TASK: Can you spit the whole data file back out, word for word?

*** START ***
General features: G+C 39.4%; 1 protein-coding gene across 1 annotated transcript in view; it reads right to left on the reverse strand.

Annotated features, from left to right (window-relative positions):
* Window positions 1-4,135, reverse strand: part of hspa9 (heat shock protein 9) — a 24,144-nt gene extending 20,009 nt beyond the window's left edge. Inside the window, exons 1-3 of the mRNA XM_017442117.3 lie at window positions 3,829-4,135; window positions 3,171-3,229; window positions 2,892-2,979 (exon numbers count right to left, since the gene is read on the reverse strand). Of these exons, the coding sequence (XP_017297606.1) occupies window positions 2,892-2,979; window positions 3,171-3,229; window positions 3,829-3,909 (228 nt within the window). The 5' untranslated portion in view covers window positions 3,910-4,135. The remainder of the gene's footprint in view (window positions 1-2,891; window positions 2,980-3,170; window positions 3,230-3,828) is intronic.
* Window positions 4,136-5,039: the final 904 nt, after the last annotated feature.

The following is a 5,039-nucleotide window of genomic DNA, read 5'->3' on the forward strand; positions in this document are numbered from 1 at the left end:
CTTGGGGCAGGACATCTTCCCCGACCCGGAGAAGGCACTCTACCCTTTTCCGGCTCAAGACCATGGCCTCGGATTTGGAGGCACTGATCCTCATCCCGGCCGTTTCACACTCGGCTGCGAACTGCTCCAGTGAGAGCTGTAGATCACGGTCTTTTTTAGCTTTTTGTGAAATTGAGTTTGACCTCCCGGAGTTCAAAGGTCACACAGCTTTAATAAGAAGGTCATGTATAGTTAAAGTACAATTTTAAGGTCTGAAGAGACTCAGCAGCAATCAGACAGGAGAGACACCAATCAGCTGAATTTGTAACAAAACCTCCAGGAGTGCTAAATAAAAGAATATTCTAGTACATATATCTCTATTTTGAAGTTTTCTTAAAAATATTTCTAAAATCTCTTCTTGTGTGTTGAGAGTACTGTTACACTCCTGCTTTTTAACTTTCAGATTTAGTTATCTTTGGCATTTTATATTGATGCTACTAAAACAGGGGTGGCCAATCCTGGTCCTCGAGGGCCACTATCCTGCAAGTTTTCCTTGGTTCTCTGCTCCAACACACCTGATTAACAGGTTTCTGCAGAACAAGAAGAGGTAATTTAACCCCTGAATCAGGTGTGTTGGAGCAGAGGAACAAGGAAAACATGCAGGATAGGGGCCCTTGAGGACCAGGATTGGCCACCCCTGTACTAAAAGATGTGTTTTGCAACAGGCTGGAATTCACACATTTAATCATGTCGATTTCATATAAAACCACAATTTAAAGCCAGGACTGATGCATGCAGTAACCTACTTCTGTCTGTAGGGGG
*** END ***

General features: G+C 39.4%; 1 protein-coding gene across 1 annotated transcript in view; it reads right to left on the reverse strand.

Annotated features, from left to right (window-relative positions):
* Window positions 1-4,135, reverse strand: part of hspa9 (heat shock protein 9) — a 24,144-nt gene extending 20,009 nt beyond the window's left edge. Inside the window, exons 1-3 of the mRNA XM_017442117.3 lie at window positions 3,829-4,135; window positions 3,171-3,229; window positions 2,892-2,979 (exon numbers count right to left, since the gene is read on the reverse strand). Of these exons, the coding sequence (XP_017297606.1) occupies window positions 2,892-2,979; window positions 3,171-3,229; window positions 3,829-3,909 (228 nt within the window). The 5' untranslated portion in view covers window positions 3,910-4,135. The remainder of the gene's footprint in view (window positions 1-2,891; window positions 2,980-3,170; window positions 3,230-3,828) is intronic.
* Window positions 4,136-5,039: the final 904 nt, after the last annotated feature.

The following is a 5,039-nucleotide window of genomic DNA, read 5'->3' on the forward strand; positions in this document are numbered from 1 at the left end:
CTTGGGGCAGGACATCTTCCCCGACCCGGAGAAGGCACTCTACCCTTTTCCGGCTCAAGACCATGGCCTCGGATTTGGAGGCACTGATCCTCATCCCGGCCGTTTCACACTCGGCTGCGAACTGCTCCAGTGAGAGCTGTAGATCACGGTCTTTTTTAGCTTTTTGTGAAATTGAGTTTGACCTCCCGGAGTTCAAAGGTCACACAGCTTTAATAAGAAGGTCATGTATAGTTAAAGTACAATTTTAAGGTCTGAAGAGACTCAGCAGCAATCAGACAGGAGAGACACCAATCAGCTGAATTTGTAACAAAACCTCCAGGAGTGCTAAATAAAAGAATATTCTAGTACATATATCTCTATTTTGAAGTTTTCTTAAAAATATTTCTAAAATCTCTTCTTGTGTGTTGAGAGTACTGTTACACTCCTGCTTTTTAACTTTCAGATTTAGTTATCTTTGGCATTTTATATTGATGCTACTAAAACAGGGGTGGCCAATCCTGGTCCTCGAGGGCCACTATCCTGCAAGTTTTCCTTGGTTCTCTGCTCCAACACACCTGATTAACAGGTTTCTGCAGAACAAGAAGAGGTAATTTAACCCCTGAATCAGGTGTGTTGGAGCAGAGGAACAAGGAAAACATGCAGGATAGGGGCCCTTGAGGACCAGGATTGGCCACCCCTGTACTAAAAGATGTGTTTTGCAACAGGCTGGAATTCACACATTTAATCATGTCGATTTCATATAAAACCACAATTTAAAGCCAGGACTGATGCATGCAGTAACCTACTTCTGTCTGTAGGGGG